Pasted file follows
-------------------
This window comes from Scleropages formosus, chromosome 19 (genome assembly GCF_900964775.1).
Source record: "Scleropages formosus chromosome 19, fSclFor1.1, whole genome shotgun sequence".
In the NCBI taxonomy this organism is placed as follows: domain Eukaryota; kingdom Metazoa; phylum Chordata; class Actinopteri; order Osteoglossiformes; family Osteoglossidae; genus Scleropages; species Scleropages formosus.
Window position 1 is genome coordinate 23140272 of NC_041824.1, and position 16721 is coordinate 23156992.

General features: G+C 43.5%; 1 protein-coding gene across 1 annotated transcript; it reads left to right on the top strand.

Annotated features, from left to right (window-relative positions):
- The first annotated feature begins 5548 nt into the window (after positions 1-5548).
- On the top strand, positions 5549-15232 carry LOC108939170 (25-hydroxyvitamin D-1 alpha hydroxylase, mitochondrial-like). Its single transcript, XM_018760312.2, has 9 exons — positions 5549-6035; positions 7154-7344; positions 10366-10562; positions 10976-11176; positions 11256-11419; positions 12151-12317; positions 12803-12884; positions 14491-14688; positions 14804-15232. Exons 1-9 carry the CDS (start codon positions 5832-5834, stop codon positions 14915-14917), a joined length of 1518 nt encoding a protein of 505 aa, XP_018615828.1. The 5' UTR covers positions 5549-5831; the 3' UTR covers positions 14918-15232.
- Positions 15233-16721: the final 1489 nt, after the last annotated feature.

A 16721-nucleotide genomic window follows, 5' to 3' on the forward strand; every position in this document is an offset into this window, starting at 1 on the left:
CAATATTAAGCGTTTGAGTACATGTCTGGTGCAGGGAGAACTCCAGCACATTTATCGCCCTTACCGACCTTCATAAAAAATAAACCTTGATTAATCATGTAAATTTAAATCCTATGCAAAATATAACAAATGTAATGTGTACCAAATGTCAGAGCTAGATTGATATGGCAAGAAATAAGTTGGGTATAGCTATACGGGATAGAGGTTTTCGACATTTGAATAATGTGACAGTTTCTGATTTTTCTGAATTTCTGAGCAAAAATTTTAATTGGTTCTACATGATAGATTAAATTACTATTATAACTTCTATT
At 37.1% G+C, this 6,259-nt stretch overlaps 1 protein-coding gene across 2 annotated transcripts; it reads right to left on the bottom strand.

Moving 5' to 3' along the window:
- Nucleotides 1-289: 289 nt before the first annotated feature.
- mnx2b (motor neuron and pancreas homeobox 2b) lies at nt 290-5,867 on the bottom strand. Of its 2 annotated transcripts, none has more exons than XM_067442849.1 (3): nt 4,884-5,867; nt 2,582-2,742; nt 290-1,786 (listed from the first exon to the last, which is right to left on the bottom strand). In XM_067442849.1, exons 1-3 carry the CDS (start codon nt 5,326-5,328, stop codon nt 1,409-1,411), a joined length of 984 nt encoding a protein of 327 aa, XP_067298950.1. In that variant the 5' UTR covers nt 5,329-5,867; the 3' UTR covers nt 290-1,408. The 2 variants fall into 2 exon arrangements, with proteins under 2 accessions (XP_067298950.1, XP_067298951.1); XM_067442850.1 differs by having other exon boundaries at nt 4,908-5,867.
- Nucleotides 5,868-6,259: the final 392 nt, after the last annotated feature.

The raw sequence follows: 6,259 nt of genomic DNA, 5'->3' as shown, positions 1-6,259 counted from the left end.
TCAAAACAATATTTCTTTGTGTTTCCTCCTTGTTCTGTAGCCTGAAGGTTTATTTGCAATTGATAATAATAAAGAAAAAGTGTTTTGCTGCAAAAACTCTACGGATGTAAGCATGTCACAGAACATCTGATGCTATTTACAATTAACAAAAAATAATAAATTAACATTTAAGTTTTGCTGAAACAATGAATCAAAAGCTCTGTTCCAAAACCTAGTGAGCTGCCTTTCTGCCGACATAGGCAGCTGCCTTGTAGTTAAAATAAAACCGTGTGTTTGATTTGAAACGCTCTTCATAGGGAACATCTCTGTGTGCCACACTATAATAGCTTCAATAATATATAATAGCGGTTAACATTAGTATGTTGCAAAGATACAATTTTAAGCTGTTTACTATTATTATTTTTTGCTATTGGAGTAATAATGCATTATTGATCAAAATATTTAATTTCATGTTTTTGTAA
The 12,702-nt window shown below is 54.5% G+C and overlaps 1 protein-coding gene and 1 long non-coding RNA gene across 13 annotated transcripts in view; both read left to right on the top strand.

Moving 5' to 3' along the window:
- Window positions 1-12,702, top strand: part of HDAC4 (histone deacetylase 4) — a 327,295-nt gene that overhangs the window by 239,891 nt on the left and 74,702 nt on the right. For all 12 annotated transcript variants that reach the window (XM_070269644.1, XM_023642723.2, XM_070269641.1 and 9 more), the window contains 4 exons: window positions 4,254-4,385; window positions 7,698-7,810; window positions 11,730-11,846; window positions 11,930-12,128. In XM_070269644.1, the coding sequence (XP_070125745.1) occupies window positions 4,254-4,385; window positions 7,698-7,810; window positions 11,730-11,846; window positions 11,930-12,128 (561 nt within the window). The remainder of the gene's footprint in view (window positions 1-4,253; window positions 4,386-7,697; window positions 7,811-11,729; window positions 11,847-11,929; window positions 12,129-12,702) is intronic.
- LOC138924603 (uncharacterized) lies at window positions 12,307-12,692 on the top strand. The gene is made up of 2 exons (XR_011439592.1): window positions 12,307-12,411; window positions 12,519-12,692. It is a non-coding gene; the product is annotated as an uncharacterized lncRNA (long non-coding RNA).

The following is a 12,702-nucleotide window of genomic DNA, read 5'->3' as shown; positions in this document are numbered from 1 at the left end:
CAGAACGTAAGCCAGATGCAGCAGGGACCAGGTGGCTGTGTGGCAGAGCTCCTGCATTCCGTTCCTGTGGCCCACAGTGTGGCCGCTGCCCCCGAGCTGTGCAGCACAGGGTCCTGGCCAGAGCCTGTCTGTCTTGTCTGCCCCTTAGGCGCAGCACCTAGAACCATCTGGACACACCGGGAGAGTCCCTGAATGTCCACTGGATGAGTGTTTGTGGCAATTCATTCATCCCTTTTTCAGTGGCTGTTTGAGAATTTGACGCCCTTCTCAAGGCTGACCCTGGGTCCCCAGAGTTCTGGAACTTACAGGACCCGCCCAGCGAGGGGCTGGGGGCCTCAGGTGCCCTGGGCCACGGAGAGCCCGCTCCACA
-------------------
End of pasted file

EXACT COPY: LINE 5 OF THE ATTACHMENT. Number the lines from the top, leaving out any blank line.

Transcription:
General features: G+C 43.5%; 1 protein-coding gene across 1 annotated transcript; it reads left to right on the top strand.